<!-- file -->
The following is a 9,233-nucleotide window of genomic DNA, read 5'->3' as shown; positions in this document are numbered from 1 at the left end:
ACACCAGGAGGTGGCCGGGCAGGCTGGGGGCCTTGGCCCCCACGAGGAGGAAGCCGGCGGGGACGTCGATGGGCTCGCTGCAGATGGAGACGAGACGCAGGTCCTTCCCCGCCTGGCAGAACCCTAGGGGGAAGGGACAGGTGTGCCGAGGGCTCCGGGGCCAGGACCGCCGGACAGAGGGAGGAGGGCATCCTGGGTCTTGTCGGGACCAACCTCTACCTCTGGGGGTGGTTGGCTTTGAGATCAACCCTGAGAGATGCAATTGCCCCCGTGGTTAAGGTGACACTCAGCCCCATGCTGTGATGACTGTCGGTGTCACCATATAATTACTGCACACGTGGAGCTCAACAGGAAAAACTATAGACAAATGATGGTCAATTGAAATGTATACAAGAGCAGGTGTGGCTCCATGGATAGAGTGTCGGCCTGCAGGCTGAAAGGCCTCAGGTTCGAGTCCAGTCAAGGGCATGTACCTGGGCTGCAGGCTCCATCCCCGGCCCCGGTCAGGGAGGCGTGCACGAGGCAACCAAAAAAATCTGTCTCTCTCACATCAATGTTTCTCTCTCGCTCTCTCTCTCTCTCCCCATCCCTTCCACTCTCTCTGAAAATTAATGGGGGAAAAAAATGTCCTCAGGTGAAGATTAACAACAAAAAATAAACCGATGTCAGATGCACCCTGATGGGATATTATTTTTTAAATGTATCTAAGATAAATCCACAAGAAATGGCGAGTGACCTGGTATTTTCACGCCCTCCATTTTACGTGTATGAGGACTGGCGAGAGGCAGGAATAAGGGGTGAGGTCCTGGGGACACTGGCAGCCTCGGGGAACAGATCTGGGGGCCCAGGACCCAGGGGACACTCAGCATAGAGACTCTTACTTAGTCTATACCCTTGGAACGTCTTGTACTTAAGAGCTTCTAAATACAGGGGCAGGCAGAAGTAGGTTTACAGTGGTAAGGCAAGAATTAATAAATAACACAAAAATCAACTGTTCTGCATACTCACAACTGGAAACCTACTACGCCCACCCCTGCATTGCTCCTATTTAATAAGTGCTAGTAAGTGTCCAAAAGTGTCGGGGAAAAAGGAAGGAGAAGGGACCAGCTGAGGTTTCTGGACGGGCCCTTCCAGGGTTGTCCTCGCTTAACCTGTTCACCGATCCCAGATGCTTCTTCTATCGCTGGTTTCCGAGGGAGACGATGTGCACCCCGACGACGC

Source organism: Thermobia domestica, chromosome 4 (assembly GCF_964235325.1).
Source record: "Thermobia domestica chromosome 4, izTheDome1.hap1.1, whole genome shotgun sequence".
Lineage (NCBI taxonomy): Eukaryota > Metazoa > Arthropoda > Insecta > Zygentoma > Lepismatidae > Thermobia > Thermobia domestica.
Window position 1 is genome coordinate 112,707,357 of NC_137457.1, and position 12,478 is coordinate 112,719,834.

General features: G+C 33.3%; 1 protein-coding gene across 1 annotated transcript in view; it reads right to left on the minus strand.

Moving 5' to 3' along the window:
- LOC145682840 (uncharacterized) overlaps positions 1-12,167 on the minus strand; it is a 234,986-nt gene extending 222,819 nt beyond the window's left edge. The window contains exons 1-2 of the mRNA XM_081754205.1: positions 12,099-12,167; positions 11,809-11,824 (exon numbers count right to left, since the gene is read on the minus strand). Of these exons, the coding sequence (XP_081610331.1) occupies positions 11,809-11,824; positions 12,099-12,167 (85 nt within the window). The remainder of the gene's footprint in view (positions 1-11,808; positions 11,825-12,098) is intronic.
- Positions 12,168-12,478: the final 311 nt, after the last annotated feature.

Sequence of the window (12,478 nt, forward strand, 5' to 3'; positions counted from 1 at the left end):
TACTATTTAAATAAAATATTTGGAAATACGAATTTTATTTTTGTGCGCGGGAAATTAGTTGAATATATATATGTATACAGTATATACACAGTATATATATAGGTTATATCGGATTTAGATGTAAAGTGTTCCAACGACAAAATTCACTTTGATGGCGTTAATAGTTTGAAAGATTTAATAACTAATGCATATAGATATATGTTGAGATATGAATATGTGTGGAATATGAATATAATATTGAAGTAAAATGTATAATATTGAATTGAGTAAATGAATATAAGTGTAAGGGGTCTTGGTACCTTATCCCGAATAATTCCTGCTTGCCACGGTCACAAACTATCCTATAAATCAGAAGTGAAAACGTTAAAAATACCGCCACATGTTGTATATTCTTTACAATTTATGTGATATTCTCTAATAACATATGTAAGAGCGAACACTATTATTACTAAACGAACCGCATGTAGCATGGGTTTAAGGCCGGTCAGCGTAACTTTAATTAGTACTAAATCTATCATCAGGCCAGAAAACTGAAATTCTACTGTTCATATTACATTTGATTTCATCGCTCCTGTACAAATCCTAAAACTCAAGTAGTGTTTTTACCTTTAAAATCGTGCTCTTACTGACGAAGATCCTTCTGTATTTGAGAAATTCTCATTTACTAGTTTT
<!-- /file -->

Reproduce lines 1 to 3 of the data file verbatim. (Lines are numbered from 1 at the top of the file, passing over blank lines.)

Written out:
The following is a 9,233-nucleotide window of genomic DNA, read 5'->3' as shown; positions in this document are numbered from 1 at the left end:
ACACCAGGAGGTGGCCGGGCAGGCTGGGGGCCTTGGCCCCCACGAGGAGGAAGCCGGCGGGGACGTCGATGGGCTCGCTGCAGATGGAGACGAGACGCAGGTCCTTCCCCGCCTGGCAGAACCCTAGGGGGAAGGGACAGGTGTGCCGAGGGCTCCGGGGCCAGGACCGCCGGACAGAGGGAGGAGGGCATCCTGGGTCTTGTCGGGACCAACCTCTACCTCTGGGGGTGGTTGGCTTTGAGATCAACCCTGAGAGATGCAATTGCCCCCGTGGTTAAGGTGACACTCAGCCCCATGCTGTGATGACTGTCGGTGTCACCATATAATTACTGCACACGTGGAGCTCAACAGGAAAAACTATAGACAAATGATGGTCAATTGAAATGTATACAAGAGCAGGTGTGGCTCCATGGATAGAGTGTCGGCCTGCAGGCTGAAAGGCCTCAGGTTCGAGTCCAGTCAAGGGCATGTACCTGGGCTGCAGGCTCCATCCCCGGCCCCGGTCAGGGAGGCGTGCACGAGGCAACCAAAAAAATCTGTCTCTCTCACATCAATGTTTCTCTCTCGCTCTCTCTCTCTCTCCCCATCCCTTCCACTCTCTCTGAAAATTAATGGGGGAAAAAAATGTCCTCAGGTGAAGATTAACAACAAAAAATAAACCGATGTCAGATGCACCCTGATGGGATATTATTTTTTAAATGTATCTAAGATAAATCCACAAGAAATGGCGAGTGACCTGGTATTTTCACGCCCTCCATTTTACGTGTATGAGGACTGGCGAGAGGCAGGAATAAGGGGTGAGGTCCTGGGGACACTGGCAGCCTCGGGGAACAGATCTGGGGGCCCAGGACCCAGGGGACACTCAGCATAGAGACTCTTACTTAGTCTATACCCTTGGAACGTCTTGTACTTAAGAGCTTCTAAATACAGGGGCAGGCAGAAGTAGGTTTACAGTGGTAAGGCAAGAATTAATAAATAACACAAAAATCAACTGTTCTGCATACTCACAACTGGAAACCTACTACGCCCACCCCTGCATTGCTCCTATTTAATAAGTGCTAGTAAGTGTCCAAAAGTGTCGGGGAAAAAGGAAGGAGAAGGGACCAGCTGAGGTTTCTGGACGGGCCCTTCCAGGGTTGTCCTCGCTTAACCTGTTCACCGATCCCAGATGCTTCTTCTATCGCTGGTTTCCGAGGGAGACGATGTGCACCCCGACGACGC

Source organism: Thermobia domestica, chromosome 4 (assembly GCF_964235325.1).